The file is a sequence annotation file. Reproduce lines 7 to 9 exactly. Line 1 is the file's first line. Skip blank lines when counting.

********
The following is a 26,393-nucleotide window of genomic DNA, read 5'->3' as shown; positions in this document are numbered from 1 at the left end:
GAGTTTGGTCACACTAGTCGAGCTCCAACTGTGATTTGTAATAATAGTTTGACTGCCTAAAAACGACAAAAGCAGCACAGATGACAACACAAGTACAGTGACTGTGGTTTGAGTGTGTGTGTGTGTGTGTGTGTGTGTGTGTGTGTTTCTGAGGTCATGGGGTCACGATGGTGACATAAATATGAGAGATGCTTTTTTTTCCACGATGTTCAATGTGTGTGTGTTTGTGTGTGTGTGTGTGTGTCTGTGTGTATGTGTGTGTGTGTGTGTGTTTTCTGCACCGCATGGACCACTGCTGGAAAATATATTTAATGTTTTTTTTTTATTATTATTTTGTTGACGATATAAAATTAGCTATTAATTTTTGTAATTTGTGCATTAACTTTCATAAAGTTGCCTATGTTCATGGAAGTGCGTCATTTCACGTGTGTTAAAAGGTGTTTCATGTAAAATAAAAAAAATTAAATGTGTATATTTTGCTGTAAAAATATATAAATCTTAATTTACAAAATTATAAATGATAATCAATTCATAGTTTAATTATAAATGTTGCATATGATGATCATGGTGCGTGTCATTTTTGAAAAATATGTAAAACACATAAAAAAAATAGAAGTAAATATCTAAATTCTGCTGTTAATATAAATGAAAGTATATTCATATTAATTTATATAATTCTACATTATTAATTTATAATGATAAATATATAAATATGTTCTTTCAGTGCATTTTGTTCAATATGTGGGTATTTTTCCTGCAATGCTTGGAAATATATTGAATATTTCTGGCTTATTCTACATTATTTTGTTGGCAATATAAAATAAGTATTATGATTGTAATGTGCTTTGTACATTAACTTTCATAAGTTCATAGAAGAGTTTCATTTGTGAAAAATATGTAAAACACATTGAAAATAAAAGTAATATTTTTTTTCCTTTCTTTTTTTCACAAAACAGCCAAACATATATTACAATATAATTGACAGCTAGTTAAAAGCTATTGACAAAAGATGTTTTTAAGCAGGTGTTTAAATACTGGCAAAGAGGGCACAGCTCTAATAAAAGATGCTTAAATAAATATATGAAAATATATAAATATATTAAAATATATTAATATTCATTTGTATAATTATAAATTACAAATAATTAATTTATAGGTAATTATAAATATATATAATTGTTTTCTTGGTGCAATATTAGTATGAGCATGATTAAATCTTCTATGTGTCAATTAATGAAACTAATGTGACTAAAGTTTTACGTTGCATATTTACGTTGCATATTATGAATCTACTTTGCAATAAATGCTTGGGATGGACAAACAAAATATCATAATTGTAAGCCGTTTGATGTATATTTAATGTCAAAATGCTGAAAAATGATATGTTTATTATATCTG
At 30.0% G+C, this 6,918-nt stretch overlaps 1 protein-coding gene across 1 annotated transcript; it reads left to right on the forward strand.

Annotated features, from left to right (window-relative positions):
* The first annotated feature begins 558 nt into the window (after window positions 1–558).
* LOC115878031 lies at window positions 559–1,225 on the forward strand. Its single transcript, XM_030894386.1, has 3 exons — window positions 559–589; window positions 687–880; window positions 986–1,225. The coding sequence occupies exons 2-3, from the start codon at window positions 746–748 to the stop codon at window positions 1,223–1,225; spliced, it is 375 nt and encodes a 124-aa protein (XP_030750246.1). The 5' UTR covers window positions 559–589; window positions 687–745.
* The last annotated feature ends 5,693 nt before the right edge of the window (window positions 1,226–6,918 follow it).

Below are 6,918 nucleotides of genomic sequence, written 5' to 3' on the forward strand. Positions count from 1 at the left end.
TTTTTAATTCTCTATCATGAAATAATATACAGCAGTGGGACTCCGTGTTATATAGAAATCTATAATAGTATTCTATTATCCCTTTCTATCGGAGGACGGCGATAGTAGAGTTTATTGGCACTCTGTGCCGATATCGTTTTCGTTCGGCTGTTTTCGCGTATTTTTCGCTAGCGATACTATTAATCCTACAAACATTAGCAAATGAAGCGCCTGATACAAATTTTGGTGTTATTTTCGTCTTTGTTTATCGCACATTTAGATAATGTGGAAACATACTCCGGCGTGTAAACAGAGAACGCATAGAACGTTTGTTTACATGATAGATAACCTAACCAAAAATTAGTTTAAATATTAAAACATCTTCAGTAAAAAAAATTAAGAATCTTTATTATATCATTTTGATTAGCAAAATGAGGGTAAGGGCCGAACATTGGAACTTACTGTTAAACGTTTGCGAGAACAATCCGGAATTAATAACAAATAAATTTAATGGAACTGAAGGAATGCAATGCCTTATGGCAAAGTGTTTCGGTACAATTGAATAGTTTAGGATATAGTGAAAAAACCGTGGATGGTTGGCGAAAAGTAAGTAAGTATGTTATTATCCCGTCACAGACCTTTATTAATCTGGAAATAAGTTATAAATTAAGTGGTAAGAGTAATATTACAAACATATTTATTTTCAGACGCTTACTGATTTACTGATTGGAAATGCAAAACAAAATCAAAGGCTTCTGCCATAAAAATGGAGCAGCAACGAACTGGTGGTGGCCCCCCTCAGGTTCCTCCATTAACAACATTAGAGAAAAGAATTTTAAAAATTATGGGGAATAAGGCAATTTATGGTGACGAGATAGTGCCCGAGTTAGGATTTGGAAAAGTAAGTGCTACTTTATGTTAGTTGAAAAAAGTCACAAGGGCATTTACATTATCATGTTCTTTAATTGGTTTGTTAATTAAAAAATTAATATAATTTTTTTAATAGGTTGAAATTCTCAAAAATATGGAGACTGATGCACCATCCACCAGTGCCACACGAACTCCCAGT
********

* The last annotated feature ends 5,693 nt before the right edge of the window (window positions 1,226–6,918 follow it).

Below are 6,918 nucleotides of genomic sequence, written 5' to 3' on the forward strand. Positions count from 1 at the left end.
TTTTTAATTCTCTATCATGAAATAATATACAGCAGTGGGACTCCGTGTTATATAGAAATCTATAATAGTATTCTATTATCCCTTTCTATCGGAGGACGGCGATAGTAGAGTTTATTGGCACTCTGTGCCGATATCGTTTTCGTTCGGCTGTTTTCGCGTATTTTTCGCTAGCGATACTATTAATCCTACAAACATTAGCAAATGAAGCGCCTGATACAAATTTTGGTGTTATTTTCGTCTTTGTTTATCGCACATTTAGATAATGTGGAAACATACTCCGGCGTGTAAACAGAGAACGCATAGAACGTTTGTTTACATGATAGATAACCTAACCAAAAATTAGTTTAAATATTAAAACATCTTCAGTAAAAAAAATTAAGAATCTTTATTATATCATTTTGATTAGCAAAATGAGGGTAAGGGCCGAACATTGGAACTTACTGTTAAACGTTTGCGAGAACAATCCGGAATTAATAACAAATAAATTTAATGGAACTGAAGGAATGCAATGCCTTATGGCAAAGTGTTTCGGTACAATTGAATAGTTTAGGATATAGTGAAAAAACCGTGGATGGTTGGCGAAAAGTAAGTAAGTATGTTATTATCCCGTCACAGACCTTTATTAATCTGGAAATAAGTTATAAATTAAGTGGTAAGAGTAATATTACAAACATATTTATTTTCAGACGCTTACTGATTTACTGATTGGAAATGCAAAACAAAATCAAAGGCTTCTGCCATAAAAATGGAGCAGCAACGAACTGGTGGTGGCCCCCCTCAGGTTCCTCCATTAACAACATTAGAGAAAAGAATTTTAAAAATTATGGGGAATAAGGCAATTTATGGTGACGAGATAGTGCCCGAGTTAGGATTTGGAAAAGTAAGTGCTACTTTATGTTAGTTGAAAAAAGTCACAAGGGCATTTACATTATCATGTTCTTTAATTGGTTTGTTAATTAAAAAATTAATATAATTTTTTTAATAGGTTGAAATTCTCAAAAATATGGAGACTGATGCACCATCCACCAGTGCCACACGAACTCCCAGT